Better think twice before you purchase breast milk on Craigslist. You could end up with a mixture containing the ol' moo variety.
In findings published in the journal Pediatrics, researchers found that one in 10 samples of breast milk bought online contained some cow's milk, NBC News reports. This is bad news for babies, who tend to be very sensitive to cow milk, particularly preemies.
"The levels of cow's milk were high enough that we don't think it was just an accident," said Sarah Keim, the study's author and a principal investigator in the Center for Biobehavioral Health at the Research Institute at Nationwide Children's Hospital.
Many women sell breast milk online for those who cannot provide it for their own child. Some call it "liquid gold," as it can fetch about $1-2 an ounce or more. There is even a fad amongst bodybuilders who swear by its muscle-building benefits.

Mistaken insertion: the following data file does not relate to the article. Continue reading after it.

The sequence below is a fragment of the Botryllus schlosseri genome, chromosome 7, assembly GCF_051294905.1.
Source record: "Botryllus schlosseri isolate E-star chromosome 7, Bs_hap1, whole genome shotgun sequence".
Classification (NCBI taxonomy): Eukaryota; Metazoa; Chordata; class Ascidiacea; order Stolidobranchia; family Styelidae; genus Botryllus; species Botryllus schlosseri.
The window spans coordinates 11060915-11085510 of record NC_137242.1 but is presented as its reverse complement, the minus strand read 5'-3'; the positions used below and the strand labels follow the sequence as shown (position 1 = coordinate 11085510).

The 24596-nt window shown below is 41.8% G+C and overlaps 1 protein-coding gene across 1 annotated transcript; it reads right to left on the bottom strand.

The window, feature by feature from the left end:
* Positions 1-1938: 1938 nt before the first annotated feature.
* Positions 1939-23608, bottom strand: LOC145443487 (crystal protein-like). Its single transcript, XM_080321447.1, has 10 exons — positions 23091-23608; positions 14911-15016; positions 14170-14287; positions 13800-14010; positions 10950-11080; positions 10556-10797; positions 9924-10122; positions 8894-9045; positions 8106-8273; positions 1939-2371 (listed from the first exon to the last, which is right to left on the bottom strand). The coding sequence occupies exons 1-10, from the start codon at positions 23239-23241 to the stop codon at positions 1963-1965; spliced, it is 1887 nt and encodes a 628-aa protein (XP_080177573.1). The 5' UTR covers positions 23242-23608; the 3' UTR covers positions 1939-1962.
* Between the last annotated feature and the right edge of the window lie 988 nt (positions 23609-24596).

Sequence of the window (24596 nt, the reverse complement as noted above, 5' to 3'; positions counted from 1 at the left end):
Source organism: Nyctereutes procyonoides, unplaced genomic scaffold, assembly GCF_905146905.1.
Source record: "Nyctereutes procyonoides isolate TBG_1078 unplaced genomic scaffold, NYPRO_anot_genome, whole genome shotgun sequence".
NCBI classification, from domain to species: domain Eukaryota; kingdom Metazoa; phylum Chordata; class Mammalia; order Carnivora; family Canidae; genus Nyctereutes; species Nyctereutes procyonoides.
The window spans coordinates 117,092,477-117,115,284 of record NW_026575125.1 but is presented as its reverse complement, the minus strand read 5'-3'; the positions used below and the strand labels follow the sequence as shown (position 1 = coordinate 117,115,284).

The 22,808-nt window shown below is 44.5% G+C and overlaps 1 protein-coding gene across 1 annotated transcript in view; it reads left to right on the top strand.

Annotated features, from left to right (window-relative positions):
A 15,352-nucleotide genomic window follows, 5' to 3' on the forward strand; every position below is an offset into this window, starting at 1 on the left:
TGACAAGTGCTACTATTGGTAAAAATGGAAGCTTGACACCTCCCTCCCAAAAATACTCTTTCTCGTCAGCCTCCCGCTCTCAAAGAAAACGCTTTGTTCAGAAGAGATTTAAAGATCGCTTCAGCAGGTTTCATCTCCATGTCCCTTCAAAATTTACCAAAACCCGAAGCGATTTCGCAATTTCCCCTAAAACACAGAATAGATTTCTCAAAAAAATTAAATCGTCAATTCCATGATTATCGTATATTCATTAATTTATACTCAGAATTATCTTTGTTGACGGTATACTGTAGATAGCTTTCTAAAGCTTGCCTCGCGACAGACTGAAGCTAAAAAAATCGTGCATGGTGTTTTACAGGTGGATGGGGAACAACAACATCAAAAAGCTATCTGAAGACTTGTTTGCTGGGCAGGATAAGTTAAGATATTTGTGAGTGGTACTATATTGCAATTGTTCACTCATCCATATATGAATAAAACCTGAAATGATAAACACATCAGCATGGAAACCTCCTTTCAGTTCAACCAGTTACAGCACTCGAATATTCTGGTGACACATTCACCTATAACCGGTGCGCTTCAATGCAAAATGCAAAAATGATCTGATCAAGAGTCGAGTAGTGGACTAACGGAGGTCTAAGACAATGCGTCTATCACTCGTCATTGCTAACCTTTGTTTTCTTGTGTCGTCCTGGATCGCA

The Food and Drug Administration recommends against feeding babies breast milk acquired through the Internet because its purity cannot be known unless tested. For example, four of the 102 examined samples in the study contained cotinine, a chemical compound present in the breast milk of active smokers (two of those four sellers promised they were non-smokers). Also, the FDA notes that HIV, illegal drugs and dangerous germs may be present in milk purchased online.
"I think it's quite clear from this study that it's not safe to feed your baby milk that you've purchased on the Internet," Keim told NBC News.